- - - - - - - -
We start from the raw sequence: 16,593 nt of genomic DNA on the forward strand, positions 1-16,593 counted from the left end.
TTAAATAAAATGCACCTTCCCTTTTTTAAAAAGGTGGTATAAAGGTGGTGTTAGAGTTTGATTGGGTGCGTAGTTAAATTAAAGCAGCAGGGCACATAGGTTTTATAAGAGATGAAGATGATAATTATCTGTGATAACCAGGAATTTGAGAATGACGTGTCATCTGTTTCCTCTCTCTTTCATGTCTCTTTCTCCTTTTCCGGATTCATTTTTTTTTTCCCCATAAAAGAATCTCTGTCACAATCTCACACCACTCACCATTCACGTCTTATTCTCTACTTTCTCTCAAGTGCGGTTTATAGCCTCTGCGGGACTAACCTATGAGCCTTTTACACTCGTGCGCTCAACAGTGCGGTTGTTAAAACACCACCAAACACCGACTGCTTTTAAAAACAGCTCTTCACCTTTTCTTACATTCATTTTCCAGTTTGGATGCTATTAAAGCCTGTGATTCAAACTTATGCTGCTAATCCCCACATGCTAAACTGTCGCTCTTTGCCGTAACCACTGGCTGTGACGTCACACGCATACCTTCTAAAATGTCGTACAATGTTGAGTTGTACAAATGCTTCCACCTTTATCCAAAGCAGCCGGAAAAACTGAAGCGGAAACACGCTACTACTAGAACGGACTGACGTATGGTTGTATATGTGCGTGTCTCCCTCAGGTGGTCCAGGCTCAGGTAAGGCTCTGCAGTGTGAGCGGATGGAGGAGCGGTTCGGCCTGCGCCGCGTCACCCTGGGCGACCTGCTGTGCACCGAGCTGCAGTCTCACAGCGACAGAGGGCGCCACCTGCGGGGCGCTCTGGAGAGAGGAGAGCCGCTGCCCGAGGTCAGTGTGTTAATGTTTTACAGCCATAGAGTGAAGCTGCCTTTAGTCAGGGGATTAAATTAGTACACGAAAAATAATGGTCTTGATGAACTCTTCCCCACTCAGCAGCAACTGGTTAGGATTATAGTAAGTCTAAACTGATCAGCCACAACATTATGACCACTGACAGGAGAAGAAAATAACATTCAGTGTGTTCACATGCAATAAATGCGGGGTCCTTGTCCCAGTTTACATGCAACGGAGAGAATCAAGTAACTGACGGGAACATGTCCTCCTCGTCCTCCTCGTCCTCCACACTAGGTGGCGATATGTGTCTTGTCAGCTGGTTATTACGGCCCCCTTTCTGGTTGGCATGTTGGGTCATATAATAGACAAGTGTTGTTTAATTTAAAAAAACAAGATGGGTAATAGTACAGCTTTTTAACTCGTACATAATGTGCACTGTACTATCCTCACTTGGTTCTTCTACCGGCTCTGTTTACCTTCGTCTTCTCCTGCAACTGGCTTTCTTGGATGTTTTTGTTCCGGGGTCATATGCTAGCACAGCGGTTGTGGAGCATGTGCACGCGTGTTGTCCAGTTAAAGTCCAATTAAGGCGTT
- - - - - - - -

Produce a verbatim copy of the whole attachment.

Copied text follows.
We start from the raw sequence: 16,593 nt of genomic DNA on the forward strand, positions 1-16,593 counted from the left end.
TTAAATAAAATGCACCTTCCCTTTTTTAAAAAGGTGGTATAAAGGTGGTGTTAGAGTTTGATTGGGTGCGTAGTTAAATTAAAGCAGCAGGGCACATAGGTTTTATAAGAGATGAAGATGATAATTATCTGTGATAACCAGGAATTTGAGAATGACGTGTCATCTGTTTCCTCTCTCTTTCATGTCTCTTTCTCCTTTTCCGGATTCATTTTTTTTTTCCCCATAAAAGAATCTCTGTCACAATCTCACACCACTCACCATTCACGTCTTATTCTCTACTTTCTCTCAAGTGCGGTTTATAGCCTCTGCGGGACTAACCTATGAGCCTTTTACACTCGTGCGCTCAACAGTGCGGTTGTTAAAACACCACCAAACACCGACTGCTTTTAAAAACAGCTCTTCACCTTTTCTTACATTCATTTTCCAGTTTGGATGCTATTAAAGCCTGTGATTCAAACTTATGCTGCTAATCCCCACATGCTAAACTGTCGCTCTTTGCCGTAACCACTGGCTGTGACGTCACACGCATACCTTCTAAAATGTCGTACAATGTTGAGTTGTACAAATGCTTCCACCTTTATCCAAAGCAGCCGGAAAAACTGAAGCGGAAACACGCTACTACTAGAACGGACTGACGTATGGTTGTATATGTGCGTGTCTCCCTCAGGTGGTCCAGGCTCAGGTAAGGCTCTGCAGTGTGAGCGGATGGAGGAGCGGTTCGGCCTGCGCCGCGTCACCCTGGGCGACCTGCTGTGCACCGAGCTGCAGTCTCACAGCGACAGAGGGCGCCACCTGCGGGGCGCTCTGGAGAGAGGAGAGCCGCTGCCCGAGGTCAGTGTGTTAATGTTTTACAGCCATAGAGTGAAGCTGCCTTTAGTCAGGGGATTAAATTAGTACACGAAAAATAATGGTCTTGATGAACTCTTCCCCACTCAGCAGCAACTGGTTAGGATTATAGTAAGTCTAAACTGATCAGCCACAACATTATGACCACTGACAGGAGAAGAAAATAACATTCAGTGTGTTCACATGCAATAAATGCGGGGTCCTTGTCCCAGTTTACATGCAACGGAGAGAATCAAGTAACTGACGGGAACATGTCCTCCTCGTCCTCCTCGTCCTCCACACTAGGTGGCGATATGTGTCTTGTCAGCTGGTTATTACGGCCCCCTTTCTGGTTGGCATGTTGGGTCATATAATAGACAAGTGTTGTTTAATTTAAAAAAACAAGATGGGTAATAGTACAGCTTTTTAACTCGTACATAATGTGCACTGTACTATCCTCACTTGGTTCTTCTACCGGCTCTGTTTACCTTCGTCTTCTCCTGCAACTGGCTTTCTTGGATGTTTTTGTTCCGGGGTCATATGCTAGCACAGCGGTTGTGGAGCATGTGCACGCGTGTTGTCCAGTTAAAGTCCAATTAAGGCGTT